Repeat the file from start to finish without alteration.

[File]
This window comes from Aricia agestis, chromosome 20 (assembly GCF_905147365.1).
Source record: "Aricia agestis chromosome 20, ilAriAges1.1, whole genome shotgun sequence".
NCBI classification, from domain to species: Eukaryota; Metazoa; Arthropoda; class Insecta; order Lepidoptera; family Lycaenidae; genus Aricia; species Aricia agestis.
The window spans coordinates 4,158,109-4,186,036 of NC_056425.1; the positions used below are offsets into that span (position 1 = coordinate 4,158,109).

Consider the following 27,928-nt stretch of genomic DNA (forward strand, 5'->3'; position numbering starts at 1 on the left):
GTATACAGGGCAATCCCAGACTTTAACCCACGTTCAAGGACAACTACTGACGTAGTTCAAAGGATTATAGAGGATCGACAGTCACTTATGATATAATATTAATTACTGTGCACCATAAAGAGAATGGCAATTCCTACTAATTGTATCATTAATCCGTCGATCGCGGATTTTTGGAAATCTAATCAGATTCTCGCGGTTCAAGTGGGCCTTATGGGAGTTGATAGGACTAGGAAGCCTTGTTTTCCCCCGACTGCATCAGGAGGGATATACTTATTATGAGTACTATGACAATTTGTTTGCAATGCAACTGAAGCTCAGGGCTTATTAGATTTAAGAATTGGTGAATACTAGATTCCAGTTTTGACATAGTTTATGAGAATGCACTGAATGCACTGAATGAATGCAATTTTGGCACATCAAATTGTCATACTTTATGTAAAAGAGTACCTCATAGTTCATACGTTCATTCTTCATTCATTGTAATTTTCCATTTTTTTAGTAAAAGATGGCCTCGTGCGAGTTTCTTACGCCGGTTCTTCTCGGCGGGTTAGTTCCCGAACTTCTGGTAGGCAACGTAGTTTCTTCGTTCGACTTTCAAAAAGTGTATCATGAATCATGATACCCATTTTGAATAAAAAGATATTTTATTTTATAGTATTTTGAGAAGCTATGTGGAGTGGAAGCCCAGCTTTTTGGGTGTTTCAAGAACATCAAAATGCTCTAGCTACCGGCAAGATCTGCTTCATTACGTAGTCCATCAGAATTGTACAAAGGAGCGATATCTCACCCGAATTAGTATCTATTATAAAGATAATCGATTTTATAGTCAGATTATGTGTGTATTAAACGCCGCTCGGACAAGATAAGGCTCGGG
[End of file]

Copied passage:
This window comes from Aricia agestis, chromosome 20 (assembly GCF_905147365.1).
Source record: "Aricia agestis chromosome 20, ilAriAges1.1, whole genome shotgun sequence".
NCBI classification, from domain to species: Eukaryota; Metazoa; Arthropoda; class Insecta; order Lepidoptera; family Lycaenidae; genus Aricia; species Aricia agestis.
The window spans coordinates 4,158,109-4,186,036 of NC_056425.1; the positions used below are offsets into that span (position 1 = coordinate 4,158,109).

Consider the following 27,928-nt stretch of genomic DNA (forward strand, 5'->3'; position numbering starts at 1 on the left):
GTATACAGGGCAATCCCAGACTTTAACCCACGTTCAAGGACAACTACTGACGTAGTTCAAAGGATTATAGAGGATCGACAGTCACTTATGATATAATATTAATTACTGTGCACCATAAAGAGAATGGCAATTCCTACTAATTGTATCATTAATCCGTCGATCGCGGATTTTTGGAAATCTAATCAGATTCTCGCGGTTCAAGTGGGCCTTATGGGAGTTGATAGGACTAGGAAGCCTTGTTTTCCCCCGACTGCATCAGGAGGGATATACTTATTATGAGTACTATGACAATTTGTTTGCAATGCAACTGAAGCTCAGGGCTTATTAGATTTAAGAATTGGTGAATACTAGATTCCAGTTTTGACATAGTTTATGAGAATGCACTGAATGCACTGAATGAATGCAATTTTGGCACATCAAATTGTCATACTTTATGTAAAAGAGTACCTCATAGTTCATACGTTCATTCTTCATTCATTGTAATTTTCCATTTTTTTAGTAAAAGATGGCCTCGTGCGAGTTTCTTACGCCGGTTCTTCTCGGCGGGTTAGTTCCCGAACTTCTGGTAGGCAACGTAGTTTCTTCGTTCGACTTTCAAAAAGTGTATCATGAATCATGATACCCATTTTGAATAAAAAGATATTTTATTTTATAGTATTTTGAGAAGCTATGTGGAGTGGAAGCCCAGCTTTTTGGGTGTTTCAAGAACATCAAAATGCTCTAGCTACCGGCAAGATCTGCTTCATTACGTAGTCCATCAGAATTGTACAAAGGAGCGATATCTCACCCGAATTAGTATCTATTATAAAGATAATCGATTTTATAGTCAGATTATGTGTGTATTAAACGCCGCTCGGACAAGATAAGGCTCGGG